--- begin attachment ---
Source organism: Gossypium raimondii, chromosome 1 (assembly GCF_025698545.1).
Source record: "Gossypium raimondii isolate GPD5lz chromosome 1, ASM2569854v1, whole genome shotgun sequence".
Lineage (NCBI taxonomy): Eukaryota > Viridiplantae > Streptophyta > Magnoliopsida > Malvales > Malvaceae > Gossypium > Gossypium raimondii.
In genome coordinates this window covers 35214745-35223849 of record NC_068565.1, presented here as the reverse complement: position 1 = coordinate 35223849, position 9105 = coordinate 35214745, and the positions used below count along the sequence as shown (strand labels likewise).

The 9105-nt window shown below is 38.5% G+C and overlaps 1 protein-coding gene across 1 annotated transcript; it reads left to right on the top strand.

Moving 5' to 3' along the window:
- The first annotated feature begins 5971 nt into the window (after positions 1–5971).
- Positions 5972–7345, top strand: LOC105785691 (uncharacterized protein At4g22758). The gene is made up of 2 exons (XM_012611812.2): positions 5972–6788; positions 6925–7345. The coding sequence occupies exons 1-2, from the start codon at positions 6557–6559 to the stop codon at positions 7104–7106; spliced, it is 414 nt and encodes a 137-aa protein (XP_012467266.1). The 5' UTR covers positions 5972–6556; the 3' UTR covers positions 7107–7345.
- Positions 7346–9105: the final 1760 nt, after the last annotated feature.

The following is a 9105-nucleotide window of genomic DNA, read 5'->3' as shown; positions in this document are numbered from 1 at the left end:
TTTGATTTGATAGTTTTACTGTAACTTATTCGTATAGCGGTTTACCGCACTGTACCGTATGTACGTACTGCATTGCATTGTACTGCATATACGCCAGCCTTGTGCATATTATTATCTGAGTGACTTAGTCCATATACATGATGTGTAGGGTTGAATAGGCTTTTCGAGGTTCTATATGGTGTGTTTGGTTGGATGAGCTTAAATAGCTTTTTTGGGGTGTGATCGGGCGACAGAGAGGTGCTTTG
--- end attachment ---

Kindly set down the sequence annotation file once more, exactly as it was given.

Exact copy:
Source organism: Gossypium raimondii, chromosome 1 (assembly GCF_025698545.1).
Source record: "Gossypium raimondii isolate GPD5lz chromosome 1, ASM2569854v1, whole genome shotgun sequence".
Lineage (NCBI taxonomy): Eukaryota > Viridiplantae > Streptophyta > Magnoliopsida > Malvales > Malvaceae > Gossypium > Gossypium raimondii.
In genome coordinates this window covers 35214745-35223849 of record NC_068565.1, presented here as the reverse complement: position 1 = coordinate 35223849, position 9105 = coordinate 35214745, and the positions used below count along the sequence as shown (strand labels likewise).

The 9105-nt window shown below is 38.5% G+C and overlaps 1 protein-coding gene across 1 annotated transcript; it reads left to right on the top strand.

Moving 5' to 3' along the window:
- The first annotated feature begins 5971 nt into the window (after positions 1–5971).
- Positions 5972–7345, top strand: LOC105785691 (uncharacterized protein At4g22758). The gene is made up of 2 exons (XM_012611812.2): positions 5972–6788; positions 6925–7345. The coding sequence occupies exons 1-2, from the start codon at positions 6557–6559 to the stop codon at positions 7104–7106; spliced, it is 414 nt and encodes a 137-aa protein (XP_012467266.1). The 5' UTR covers positions 5972–6556; the 3' UTR covers positions 7107–7345.
- Positions 7346–9105: the final 1760 nt, after the last annotated feature.

The following is a 9105-nucleotide window of genomic DNA, read 5'->3' as shown; positions in this document are numbered from 1 at the left end:
TTTGATTTGATAGTTTTACTGTAACTTATTCGTATAGCGGTTTACCGCACTGTACCGTATGTACGTACTGCATTGCATTGTACTGCATATACGCCAGCCTTGTGCATATTATTATCTGAGTGACTTAGTCCATATACATGATGTGTAGGGTTGAATAGGCTTTTCGAGGTTCTATATGGTGTGTTTGGTTGGATGAGCTTAAATAGCTTTTTTGGGGTGTGATCGGGCGACAGAGAGGTGCTTTG